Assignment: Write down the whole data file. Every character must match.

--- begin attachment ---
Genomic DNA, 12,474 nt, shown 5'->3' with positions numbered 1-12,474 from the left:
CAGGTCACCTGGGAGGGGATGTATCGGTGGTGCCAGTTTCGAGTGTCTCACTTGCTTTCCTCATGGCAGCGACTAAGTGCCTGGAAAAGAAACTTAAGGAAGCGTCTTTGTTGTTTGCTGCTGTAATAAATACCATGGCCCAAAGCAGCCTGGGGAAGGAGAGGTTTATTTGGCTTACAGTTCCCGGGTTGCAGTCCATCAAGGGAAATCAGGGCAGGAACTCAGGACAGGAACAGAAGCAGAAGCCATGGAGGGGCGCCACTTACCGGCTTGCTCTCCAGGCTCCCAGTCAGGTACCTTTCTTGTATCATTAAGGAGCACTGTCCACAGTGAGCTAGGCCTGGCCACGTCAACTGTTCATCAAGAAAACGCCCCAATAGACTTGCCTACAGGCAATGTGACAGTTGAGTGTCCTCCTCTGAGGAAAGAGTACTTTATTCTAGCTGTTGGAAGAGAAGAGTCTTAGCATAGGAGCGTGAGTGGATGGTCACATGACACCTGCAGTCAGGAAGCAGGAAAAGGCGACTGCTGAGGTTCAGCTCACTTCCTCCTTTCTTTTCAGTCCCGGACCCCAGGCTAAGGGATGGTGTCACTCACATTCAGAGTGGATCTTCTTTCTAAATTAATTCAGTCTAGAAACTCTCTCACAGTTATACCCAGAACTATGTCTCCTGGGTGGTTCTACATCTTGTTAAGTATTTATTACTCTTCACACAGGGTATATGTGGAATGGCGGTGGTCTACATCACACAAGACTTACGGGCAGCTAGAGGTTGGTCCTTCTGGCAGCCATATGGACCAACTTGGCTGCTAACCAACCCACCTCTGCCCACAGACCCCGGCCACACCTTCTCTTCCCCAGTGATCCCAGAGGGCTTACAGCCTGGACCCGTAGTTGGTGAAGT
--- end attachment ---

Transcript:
Genomic DNA, 12,474 nt, shown 5'->3' with positions numbered 1-12,474 from the left:
CAGGTCACCTGGGAGGGGATGTATCGGTGGTGCCAGTTTCGAGTGTCTCACTTGCTTTCCTCATGGCAGCGACTAAGTGCCTGGAAAAGAAACTTAAGGAAGCGTCTTTGTTGTTTGCTGCTGTAATAAATACCATGGCCCAAAGCAGCCTGGGGAAGGAGAGGTTTATTTGGCTTACAGTTCCCGGGTTGCAGTCCATCAAGGGAAATCAGGGCAGGAACTCAGGACAGGAACAGAAGCAGAAGCCATGGAGGGGCGCCACTTACCGGCTTGCTCTCCAGGCTCCCAGTCAGGTACCTTTCTTGTATCATTAAGGAGCACTGTCCACAGTGAGCTAGGCCTGGCCACGTCAACTGTTCATCAAGAAAACGCCCCAATAGACTTGCCTACAGGCAATGTGACAGTTGAGTGTCCTCCTCTGAGGAAAGAGTACTTTATTCTAGCTGTTGGAAGAGAAGAGTCTTAGCATAGGAGCGTGAGTGGATGGTCACATGACACCTGCAGTCAGGAAGCAGGAAAAGGCGACTGCTGAGGTTCAGCTCACTTCCTCCTTTCTTTTCAGTCCCGGACCCCAGGCTAAGGGATGGTGTCACTCACATTCAGAGTGGATCTTCTTTCTAAATTAATTCAGTCTAGAAACTCTCTCACAGTTATACCCAGAACTATGTCTCCTGGGTGGTTCTACATCTTGTTAAGTATTTATTACTCTTCACACAGGGTATATGTGGAATGGCGGTGGTCTACATCACACAAGACTTACGGGCAGCTAGAGGTTGGTCCTTCTGGCAGCCATATGGACCAACTTGGCTGCTAACCAACCCACCTCTGCCCACAGACCCCGGCCACACCTTCTCTTCCCCAGTGATCCCAGAGGGCTTACAGCCTGGACCCGTAGTTGGTGAAGT